A formerly healthy 14-year-old boy, who had not received the varicella vaccine, was diagnosed with B-cell precursor ALL. Thereafter, he underwent 4 weeks of induction chemotherapy according to the Taiwan Pediatric Oncology Group (TPOG)-ALL2002 protocol with vincristine, idarubicin, L-asparaginase, and prednisolone.3 After induction chemotherapy, his vital signs were stable, and his blood cell counts, liver, and heart function studies were all in normal ranges. On the 30th day of induction chemotherapy, the boy felt fatigue and generalized weakness and he visited our pediatric physician for further evaluation. On physical examination, there were pruritic maculopapular rashes over his scalp, face, neck, and shoulders and less than 10 vesicles with umbilication developed. With concern for his immunocompromised condition and advanced varicella dissemination, he was admitted to the pediatric ward of our hospital. On admission, blood cell counts, liver function tests, blood urea nitrogen, creatinine, serum sodium, and serum potassium levels were all normal. Reports of chest radiography and electrocardiogram were normal. Because varicella was suspected of being the pathogen, his serum was tested by VZV DNA by PCR, and the result was positive. Consequently, 1500 mg/m2of acyclovir divided into 3 doses per day was administered intravenously. The patient’s condition deteriorated within the first 48 h. His cutaneous lesions with more than 500 vesicles erupted. His skin also showed generalized ecchymosis. Laboratory tests showed Ddimer 3655 ng/mL, fibrin degradation product was more than 40 mg/mL, fibrinogen 634 mg/dL, thrombocytopenia, and prolonged thrombin time. All these findings supported that he was in DIC status. In addition, his liver function test showed aspartate aminotransferase and alanine aminotransferase were 1579 U/L and 2497 U/L, respectively, and abdominal sonography showed no focal lesions of the liver. Moreover, his heart rate was 125 beats per minute, and respiratory rate was 28 per minute. Electrocardiogram showed diffused low voltage of QRS-wave and T-wave inversion. Cardiac enzymes were elevated. Echocardiography showed 30 percentage of ejection fraction. All these data suggested that he was in a multiple organ failure situation. Therefore, this patient was transferred to the intensive care unit for close monitoring of his downward vital signs. On the basis of clinical observation, we highly suspected the varicella in this boy was in a rapid proliferation phase. Hence, PCR for VZV DNA was done again, and the result supported our impression. To synergize the antiviral effect of acyclovir, IVIG 400 mg/kg/d was concomitantly administrated. After a 5-day course of IVIG treatment, his poor myocardial function with unstable hemodynamic systems recovered. His abnormal blood cell counts, abnormal coagulation factors, and abnormal liver enzymes returned to normal range, and no new skin vesicles were visible. On the 14th day, he was discharged without any sequelae or complications from our hospital.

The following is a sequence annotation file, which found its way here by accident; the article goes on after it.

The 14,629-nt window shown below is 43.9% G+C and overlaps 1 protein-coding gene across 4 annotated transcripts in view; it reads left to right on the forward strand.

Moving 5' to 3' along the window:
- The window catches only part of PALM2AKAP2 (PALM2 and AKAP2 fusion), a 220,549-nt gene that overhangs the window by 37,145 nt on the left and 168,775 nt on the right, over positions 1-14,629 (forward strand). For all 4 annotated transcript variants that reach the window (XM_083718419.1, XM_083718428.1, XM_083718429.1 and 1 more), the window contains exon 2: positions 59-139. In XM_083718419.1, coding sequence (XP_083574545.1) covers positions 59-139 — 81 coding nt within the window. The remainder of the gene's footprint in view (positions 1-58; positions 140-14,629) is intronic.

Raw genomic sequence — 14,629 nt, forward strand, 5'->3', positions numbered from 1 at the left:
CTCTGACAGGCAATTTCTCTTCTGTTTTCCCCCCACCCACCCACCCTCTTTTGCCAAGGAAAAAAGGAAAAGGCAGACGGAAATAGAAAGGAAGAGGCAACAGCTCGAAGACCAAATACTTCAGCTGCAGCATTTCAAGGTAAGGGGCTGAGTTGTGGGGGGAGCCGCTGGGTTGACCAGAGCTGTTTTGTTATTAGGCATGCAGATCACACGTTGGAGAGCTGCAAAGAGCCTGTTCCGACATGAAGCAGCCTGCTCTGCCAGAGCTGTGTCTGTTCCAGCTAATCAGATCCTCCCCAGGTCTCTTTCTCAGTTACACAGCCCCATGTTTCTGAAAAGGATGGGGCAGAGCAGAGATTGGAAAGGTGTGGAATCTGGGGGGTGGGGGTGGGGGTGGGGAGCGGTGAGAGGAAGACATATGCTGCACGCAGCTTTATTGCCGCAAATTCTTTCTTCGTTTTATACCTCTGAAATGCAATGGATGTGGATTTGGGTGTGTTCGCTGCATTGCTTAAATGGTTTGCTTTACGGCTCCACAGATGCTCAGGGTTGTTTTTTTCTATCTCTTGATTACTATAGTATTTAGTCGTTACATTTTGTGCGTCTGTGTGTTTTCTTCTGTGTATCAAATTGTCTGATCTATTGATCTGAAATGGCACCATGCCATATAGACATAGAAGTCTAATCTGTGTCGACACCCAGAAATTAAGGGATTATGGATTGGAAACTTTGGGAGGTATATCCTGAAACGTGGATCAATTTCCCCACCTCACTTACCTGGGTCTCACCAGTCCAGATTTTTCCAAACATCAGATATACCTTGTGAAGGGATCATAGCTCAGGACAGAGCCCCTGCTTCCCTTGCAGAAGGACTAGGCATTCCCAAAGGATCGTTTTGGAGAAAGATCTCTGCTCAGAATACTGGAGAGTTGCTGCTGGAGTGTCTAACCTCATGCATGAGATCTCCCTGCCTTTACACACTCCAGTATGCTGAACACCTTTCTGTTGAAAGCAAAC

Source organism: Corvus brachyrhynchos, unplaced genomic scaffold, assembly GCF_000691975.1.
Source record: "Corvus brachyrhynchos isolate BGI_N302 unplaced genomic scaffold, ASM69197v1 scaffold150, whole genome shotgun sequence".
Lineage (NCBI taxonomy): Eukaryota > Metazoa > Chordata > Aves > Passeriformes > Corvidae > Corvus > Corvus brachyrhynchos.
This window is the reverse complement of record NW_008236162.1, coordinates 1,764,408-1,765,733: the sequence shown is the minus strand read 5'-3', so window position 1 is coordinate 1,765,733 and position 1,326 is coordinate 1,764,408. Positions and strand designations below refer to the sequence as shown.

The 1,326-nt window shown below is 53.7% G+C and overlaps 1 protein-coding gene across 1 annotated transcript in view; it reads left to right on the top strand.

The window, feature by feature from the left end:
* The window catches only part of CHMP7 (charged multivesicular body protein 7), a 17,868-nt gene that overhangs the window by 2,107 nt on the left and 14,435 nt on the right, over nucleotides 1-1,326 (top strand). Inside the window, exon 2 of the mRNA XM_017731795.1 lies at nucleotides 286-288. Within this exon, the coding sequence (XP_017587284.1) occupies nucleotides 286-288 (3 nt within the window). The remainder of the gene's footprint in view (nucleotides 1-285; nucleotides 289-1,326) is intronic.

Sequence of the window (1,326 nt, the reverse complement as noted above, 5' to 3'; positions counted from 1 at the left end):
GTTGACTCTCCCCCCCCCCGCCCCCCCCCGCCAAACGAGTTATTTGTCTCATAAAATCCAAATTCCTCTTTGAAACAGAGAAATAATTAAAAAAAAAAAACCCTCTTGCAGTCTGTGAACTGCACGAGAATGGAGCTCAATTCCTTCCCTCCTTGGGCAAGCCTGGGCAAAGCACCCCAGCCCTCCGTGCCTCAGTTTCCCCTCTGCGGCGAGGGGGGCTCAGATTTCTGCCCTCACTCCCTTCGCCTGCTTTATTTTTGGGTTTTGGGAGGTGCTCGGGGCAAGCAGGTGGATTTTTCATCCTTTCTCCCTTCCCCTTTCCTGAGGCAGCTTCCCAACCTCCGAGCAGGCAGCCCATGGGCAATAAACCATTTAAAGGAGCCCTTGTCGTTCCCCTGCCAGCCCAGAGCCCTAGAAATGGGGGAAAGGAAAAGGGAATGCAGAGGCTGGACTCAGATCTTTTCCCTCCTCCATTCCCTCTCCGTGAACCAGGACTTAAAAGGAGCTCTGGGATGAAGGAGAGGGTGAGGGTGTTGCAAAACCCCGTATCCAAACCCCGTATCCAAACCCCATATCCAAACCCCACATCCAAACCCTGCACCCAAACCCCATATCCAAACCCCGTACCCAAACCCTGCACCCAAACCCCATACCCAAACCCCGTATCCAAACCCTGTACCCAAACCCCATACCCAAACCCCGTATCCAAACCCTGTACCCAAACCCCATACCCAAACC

(J Pediatr Hematol Oncol 2011;33:e350–e351)